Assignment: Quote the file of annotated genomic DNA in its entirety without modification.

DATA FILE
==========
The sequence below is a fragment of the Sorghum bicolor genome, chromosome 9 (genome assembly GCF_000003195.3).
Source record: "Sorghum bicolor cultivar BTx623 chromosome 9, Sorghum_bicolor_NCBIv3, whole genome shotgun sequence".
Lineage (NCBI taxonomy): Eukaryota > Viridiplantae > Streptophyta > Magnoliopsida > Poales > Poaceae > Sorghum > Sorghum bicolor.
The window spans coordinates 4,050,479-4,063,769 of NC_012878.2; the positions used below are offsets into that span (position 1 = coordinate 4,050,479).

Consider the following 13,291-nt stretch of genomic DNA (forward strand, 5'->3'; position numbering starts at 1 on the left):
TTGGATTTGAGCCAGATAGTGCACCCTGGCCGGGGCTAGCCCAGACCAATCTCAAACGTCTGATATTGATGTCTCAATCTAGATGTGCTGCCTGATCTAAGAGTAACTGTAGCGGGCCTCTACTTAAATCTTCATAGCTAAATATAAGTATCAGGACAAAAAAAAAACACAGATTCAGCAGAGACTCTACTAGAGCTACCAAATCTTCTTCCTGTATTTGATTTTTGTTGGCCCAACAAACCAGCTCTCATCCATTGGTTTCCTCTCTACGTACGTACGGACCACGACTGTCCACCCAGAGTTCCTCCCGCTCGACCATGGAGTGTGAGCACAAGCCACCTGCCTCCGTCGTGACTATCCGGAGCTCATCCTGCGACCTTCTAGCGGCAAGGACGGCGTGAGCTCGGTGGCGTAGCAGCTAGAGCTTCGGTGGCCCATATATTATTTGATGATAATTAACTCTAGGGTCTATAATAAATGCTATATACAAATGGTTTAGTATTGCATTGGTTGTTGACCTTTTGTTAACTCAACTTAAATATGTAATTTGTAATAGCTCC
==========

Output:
The sequence below is a fragment of the Sorghum bicolor genome, chromosome 9 (genome assembly GCF_000003195.3).
Source record: "Sorghum bicolor cultivar BTx623 chromosome 9, Sorghum_bicolor_NCBIv3, whole genome shotgun sequence".
Lineage (NCBI taxonomy): Eukaryota > Viridiplantae > Streptophyta > Magnoliopsida > Poales > Poaceae > Sorghum > Sorghum bicolor.
The window spans coordinates 4,050,479-4,063,769 of NC_012878.2; the positions used below are offsets into that span (position 1 = coordinate 4,050,479).

Consider the following 13,291-nt stretch of genomic DNA (forward strand, 5'->3'; position numbering starts at 1 on the left):
TTGGATTTGAGCCAGATAGTGCACCCTGGCCGGGGCTAGCCCAGACCAATCTCAAACGTCTGATATTGATGTCTCAATCTAGATGTGCTGCCTGATCTAAGAGTAACTGTAGCGGGCCTCTACTTAAATCTTCATAGCTAAATATAAGTATCAGGACAAAAAAAAAACACAGATTCAGCAGAGACTCTACTAGAGCTACCAAATCTTCTTCCTGTATTTGATTTTTGTTGGCCCAACAAACCAGCTCTCATCCATTGGTTTCCTCTCTACGTACGTACGGACCACGACTGTCCACCCAGAGTTCCTCCCGCTCGACCATGGAGTGTGAGCACAAGCCACCTGCCTCCGTCGTGACTATCCGGAGCTCATCCTGCGACCTTCTAGCGGCAAGGACGGCGTGAGCTCGGTGGCGTAGCAGCTAGAGCTTCGGTGGCCCATATATTATTTGATGATAATTAACTCTAGGGTCTATAATAAATGCTATATACAAATGGTTTAGTATTGCATTGGTTGTTGACCTTTTGTTAACTCAACTTAAATATGTAATTTGTAATAGCTCC